The biggest UK cities

A few data analytics ideas from

This document gives a few suggestions to analyse a dataset composed by a set of geographic coordinates that have an associated numeric value.

It considers the population of 925 cities in the UK. This example dataset is provided in the R maps library and is available on this Github repository. Basically it looks like the table beside.

# Libraries
options(knitr.table.format = "html")

# Load dataset from github
data <- read.table("", header=T)

# show data
data %>% head(5) %>% kable() %>%
  kable_styling(bootstrap_options = "striped", full_width = F)
lat long pop name
51.65 -3.14 10146 Abercarn-Newbridge
51.72 -3.46 33048 Aberdare
57.15 -2.10 184031 Aberdeen
51.83 -3.02 14251 Abergavenny
53.28 -3.58 17819 Abergele

Bubble map

The go-to graphic in this kind of situation is probably the bubble map. Basically, one circle is drawn per provided geographic position. The size of the bubble is proportional to its corresponding numeric value. Warning, remember that the bubble area must be proportional to the value, not its radius.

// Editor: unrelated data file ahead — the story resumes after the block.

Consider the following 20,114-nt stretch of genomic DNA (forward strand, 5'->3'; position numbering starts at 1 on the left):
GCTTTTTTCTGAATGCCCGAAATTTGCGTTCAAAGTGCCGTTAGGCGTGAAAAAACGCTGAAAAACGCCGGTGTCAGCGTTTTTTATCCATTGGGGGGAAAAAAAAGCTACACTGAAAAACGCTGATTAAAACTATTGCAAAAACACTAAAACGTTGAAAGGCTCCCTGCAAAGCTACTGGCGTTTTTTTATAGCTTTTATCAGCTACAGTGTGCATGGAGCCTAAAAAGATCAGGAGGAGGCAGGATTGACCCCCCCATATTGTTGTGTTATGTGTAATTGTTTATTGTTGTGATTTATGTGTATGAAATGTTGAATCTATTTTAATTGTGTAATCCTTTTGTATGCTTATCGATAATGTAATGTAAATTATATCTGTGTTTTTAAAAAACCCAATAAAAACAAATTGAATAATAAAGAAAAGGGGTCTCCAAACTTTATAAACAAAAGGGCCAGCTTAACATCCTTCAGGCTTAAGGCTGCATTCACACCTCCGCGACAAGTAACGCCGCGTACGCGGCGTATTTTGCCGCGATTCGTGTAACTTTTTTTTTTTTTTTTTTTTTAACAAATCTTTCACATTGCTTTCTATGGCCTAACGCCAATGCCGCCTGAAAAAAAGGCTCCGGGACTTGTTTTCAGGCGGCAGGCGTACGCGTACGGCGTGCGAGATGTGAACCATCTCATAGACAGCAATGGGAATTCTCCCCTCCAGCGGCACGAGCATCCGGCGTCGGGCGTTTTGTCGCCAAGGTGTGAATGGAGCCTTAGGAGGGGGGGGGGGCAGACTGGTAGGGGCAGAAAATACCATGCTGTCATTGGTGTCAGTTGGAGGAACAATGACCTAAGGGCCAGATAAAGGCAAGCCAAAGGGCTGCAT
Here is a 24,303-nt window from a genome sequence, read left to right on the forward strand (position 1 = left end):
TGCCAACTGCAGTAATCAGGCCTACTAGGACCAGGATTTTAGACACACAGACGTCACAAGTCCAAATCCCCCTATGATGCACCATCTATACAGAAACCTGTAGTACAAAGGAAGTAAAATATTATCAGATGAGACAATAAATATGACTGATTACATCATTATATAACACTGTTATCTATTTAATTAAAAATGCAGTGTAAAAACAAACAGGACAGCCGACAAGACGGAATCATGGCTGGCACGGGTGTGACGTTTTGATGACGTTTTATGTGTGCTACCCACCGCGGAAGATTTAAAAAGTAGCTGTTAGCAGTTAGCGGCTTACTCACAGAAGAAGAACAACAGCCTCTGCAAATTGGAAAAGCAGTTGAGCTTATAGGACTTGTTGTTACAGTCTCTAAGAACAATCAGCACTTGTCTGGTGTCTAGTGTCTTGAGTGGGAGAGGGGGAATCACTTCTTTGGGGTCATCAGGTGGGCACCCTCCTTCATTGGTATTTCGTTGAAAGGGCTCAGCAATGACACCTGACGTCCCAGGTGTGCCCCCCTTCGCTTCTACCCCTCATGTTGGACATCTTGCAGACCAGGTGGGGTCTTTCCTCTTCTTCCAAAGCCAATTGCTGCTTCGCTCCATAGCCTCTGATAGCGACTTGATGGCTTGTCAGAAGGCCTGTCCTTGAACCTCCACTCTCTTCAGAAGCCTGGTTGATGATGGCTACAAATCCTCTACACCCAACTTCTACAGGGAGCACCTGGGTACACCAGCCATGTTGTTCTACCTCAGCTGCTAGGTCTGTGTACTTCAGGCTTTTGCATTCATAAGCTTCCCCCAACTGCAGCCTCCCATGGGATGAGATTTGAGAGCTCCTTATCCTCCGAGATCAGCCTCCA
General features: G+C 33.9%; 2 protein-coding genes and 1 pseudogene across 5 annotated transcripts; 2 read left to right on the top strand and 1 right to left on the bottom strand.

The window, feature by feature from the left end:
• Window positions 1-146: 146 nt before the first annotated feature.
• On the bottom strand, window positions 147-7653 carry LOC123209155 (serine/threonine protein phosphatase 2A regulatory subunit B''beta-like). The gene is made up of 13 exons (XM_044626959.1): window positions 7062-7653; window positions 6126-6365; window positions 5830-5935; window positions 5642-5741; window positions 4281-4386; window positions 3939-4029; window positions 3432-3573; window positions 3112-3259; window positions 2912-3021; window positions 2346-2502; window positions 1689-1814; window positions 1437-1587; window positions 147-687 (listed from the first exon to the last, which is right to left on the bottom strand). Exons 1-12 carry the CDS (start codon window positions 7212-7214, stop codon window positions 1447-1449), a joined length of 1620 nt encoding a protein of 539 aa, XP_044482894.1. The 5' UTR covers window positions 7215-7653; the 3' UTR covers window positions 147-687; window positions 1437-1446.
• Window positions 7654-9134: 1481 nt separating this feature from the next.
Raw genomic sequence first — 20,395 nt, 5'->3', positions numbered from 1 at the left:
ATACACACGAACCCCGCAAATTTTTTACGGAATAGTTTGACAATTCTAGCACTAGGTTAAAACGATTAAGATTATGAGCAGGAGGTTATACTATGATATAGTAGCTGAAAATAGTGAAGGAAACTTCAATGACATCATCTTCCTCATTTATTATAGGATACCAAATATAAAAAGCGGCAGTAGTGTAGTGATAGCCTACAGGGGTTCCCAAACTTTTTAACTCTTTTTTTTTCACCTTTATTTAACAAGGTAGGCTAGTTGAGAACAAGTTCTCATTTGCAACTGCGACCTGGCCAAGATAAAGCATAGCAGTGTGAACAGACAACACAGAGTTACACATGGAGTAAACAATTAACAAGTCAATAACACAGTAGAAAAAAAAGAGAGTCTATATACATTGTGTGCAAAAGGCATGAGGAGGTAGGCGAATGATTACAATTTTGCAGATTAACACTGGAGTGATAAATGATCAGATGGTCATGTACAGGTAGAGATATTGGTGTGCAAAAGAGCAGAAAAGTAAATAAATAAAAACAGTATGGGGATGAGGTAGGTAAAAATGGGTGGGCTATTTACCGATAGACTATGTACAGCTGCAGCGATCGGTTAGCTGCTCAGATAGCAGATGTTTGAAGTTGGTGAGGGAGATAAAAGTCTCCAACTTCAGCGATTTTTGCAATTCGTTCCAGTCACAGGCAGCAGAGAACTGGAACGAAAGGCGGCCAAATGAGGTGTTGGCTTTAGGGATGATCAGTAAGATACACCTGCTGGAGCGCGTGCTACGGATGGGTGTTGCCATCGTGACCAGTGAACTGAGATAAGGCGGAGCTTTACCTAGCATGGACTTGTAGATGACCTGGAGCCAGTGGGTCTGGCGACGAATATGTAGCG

# Get the world polygon and extract UK
UK <- map_data("world") %>% filter(region=="UK")

# Easy to make it interactive!
# plot
p=data %>%
  arrange(desc(pop)) %>%
  mutate( name=factor(name, unique(name))) %>%
  mutate( mytext=paste("City: ", name, "\n", "Population: ", pop, sep="")) %>%  # This prepare the text displayed on hover.
  # Makte the static plot calling this text:
  ggplot() +
    ggplot2::annotate("text", x = 1, y = 56.3, label="1000 biggest cities in the UK", colour = "black", size=4, alpha=1) +
    ggplot2::annotate("segment", x = -1, xend = 3, y = 56, yend = 56, colour = "black", size=0.2, alpha=1) +
    geom_polygon(data = UK, aes(x=long, y = lat, group = group), fill="grey", alpha=0.3) +
    geom_point(aes(x=long, y=lat, size=pop, color=pop, text=mytext, alpha=pop) ) +
    scale_size_continuous(range=c(0.3,12)) +
    scale_color_viridis(option="inferno", trans="log" ) +
    scale_alpha_continuous(trans="log") +
    theme_void() +
    ylim(50,59) +
    coord_map() +
      legend.position = "none"

p <- ggplotly(p, tooltip="text")

Note: this map is interactive. Hover a bubble to get the city name and its population, Zoom on a specific part for more details.

Going further

You can learn more about each type of graphic presented in this story in the dedicated sections. Click the icon below:


Any thoughts on this? Found any mistake? Have another way to show the data? Please drop me a word on Twitter or in the comment section below:


A work by Yan Holtz for